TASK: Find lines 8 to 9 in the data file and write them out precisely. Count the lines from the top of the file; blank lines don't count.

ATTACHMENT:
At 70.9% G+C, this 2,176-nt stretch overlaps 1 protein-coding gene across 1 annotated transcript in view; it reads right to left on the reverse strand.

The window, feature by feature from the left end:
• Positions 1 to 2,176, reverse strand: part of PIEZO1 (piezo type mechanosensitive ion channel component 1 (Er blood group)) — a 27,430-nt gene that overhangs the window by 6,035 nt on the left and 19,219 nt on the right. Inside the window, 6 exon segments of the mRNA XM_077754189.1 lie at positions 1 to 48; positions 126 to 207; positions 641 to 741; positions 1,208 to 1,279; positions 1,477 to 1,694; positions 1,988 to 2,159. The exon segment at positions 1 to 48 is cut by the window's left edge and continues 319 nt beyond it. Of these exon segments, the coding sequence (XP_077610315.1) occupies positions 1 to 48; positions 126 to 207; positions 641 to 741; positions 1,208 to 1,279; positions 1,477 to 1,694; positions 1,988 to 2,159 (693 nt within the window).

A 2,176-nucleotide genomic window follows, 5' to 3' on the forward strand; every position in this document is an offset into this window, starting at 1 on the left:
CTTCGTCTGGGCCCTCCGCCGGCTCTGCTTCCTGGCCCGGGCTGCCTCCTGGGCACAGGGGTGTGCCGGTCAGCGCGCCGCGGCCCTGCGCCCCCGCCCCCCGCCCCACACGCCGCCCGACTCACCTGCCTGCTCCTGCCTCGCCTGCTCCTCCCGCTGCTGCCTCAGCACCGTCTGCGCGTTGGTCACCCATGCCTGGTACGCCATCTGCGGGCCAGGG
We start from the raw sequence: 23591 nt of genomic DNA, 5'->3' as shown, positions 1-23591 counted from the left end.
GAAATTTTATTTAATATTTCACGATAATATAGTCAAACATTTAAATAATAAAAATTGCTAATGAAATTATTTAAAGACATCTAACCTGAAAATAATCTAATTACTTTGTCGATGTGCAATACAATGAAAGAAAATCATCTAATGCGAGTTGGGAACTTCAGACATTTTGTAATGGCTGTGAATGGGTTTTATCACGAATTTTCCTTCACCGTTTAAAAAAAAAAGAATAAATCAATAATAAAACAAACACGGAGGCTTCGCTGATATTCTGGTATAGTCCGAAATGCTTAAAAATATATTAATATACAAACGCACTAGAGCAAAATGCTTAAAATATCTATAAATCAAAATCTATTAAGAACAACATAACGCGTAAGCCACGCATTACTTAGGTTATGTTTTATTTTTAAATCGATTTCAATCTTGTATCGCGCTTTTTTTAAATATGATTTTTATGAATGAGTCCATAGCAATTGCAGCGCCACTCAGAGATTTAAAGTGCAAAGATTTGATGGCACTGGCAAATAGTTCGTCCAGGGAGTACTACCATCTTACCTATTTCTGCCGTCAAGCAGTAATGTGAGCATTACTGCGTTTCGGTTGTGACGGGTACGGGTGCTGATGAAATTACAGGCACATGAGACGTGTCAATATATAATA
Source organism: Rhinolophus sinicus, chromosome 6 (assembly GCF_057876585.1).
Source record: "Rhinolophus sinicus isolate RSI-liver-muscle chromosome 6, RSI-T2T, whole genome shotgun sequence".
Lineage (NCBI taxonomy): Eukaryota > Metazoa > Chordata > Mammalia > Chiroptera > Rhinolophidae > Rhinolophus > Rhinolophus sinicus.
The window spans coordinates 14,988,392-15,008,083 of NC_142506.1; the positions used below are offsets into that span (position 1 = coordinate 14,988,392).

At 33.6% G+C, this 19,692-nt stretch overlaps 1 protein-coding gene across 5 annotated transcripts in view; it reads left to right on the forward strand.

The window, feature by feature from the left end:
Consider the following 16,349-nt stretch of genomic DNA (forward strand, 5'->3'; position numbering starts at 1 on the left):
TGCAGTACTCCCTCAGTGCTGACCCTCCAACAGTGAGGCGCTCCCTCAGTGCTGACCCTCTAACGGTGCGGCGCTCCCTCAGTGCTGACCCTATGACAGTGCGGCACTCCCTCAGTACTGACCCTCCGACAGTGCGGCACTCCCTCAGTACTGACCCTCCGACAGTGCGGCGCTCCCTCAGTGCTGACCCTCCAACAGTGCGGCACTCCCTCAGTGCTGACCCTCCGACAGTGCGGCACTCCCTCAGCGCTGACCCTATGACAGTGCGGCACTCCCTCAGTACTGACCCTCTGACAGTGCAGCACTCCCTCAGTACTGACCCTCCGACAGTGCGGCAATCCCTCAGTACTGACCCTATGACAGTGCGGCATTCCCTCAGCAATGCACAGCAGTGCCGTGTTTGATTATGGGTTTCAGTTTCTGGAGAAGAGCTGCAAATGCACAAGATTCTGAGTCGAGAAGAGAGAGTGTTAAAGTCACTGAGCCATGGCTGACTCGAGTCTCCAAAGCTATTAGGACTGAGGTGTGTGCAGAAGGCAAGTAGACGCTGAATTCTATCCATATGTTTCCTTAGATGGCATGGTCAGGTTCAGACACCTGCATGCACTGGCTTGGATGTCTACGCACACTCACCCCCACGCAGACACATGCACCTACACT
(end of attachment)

Source organism: Rhinolophus sinicus, chromosome 6 (assembly GCF_057876585.1).
Source record: "Rhinolophus sinicus isolate RSI-liver-muscle chromosome 6, RSI-T2T, whole genome shotgun sequence".